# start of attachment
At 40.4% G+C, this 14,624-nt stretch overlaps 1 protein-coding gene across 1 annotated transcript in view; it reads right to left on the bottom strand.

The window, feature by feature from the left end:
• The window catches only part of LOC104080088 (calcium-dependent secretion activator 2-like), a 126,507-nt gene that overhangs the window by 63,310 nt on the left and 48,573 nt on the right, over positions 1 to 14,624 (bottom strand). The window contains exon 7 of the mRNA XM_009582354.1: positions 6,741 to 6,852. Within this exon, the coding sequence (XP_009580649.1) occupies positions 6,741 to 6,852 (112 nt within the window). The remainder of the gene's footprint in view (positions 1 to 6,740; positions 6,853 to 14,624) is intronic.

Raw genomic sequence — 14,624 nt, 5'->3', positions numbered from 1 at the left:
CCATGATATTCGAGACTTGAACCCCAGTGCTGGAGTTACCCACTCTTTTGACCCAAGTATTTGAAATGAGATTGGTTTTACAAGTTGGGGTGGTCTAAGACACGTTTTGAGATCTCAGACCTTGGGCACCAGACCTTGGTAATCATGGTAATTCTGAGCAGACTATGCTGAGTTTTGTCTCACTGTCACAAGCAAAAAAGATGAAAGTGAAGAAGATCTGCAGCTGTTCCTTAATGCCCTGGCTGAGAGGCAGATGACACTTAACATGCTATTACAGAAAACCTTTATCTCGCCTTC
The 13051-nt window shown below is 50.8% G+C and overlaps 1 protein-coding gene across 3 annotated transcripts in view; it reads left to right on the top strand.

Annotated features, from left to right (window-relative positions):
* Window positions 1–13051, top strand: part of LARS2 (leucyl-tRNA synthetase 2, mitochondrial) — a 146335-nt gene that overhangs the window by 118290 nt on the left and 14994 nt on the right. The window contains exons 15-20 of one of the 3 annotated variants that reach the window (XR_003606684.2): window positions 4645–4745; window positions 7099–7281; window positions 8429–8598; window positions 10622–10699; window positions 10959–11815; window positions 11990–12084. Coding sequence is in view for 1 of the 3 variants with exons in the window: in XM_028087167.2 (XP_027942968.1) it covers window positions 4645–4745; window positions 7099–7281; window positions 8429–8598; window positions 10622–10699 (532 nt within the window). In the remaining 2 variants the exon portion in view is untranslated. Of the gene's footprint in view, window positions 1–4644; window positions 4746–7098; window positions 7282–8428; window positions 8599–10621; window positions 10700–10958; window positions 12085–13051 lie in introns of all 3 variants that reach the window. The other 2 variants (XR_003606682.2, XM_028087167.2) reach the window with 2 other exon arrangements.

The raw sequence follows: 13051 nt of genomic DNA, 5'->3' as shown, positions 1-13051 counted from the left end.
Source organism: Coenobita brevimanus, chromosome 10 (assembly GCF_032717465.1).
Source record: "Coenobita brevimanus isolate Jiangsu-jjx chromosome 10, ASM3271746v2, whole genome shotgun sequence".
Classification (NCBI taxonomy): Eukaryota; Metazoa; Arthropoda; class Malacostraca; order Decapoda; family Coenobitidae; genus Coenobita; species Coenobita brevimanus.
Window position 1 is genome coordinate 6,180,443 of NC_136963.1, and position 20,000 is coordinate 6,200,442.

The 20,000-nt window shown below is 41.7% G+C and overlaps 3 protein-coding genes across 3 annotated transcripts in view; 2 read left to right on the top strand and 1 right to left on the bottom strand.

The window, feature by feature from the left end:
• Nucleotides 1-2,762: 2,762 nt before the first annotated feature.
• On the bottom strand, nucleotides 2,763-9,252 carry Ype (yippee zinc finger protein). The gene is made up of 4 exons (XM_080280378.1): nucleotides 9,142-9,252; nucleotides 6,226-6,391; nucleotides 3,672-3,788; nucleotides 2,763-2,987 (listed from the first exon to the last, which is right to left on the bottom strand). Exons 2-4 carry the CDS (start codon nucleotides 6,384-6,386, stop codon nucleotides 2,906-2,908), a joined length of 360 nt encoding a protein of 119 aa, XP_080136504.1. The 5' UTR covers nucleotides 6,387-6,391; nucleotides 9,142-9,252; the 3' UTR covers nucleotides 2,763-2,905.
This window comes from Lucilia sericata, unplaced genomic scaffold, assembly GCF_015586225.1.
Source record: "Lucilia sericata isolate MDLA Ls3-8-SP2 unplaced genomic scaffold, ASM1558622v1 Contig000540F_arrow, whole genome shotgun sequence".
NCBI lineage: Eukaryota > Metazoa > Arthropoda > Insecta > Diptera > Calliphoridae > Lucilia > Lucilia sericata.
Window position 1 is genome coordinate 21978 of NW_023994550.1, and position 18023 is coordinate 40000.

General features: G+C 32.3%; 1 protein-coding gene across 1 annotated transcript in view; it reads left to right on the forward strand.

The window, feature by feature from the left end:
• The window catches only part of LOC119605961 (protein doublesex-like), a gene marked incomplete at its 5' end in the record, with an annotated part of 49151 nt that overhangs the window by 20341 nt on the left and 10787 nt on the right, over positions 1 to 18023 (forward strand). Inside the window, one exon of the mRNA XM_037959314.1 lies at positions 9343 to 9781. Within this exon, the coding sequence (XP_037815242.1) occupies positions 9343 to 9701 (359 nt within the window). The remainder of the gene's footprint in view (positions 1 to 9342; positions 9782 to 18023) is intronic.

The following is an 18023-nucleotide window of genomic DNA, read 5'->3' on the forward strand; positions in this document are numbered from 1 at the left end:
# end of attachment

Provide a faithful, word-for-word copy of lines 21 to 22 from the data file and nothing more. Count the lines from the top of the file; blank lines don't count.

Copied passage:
Window position 1 is genome coordinate 21978 of NW_023994550.1, and position 18023 is coordinate 40000.

General features: G+C 32.3%; 1 protein-coding gene across 1 annotated transcript in view; it reads left to right on the forward strand.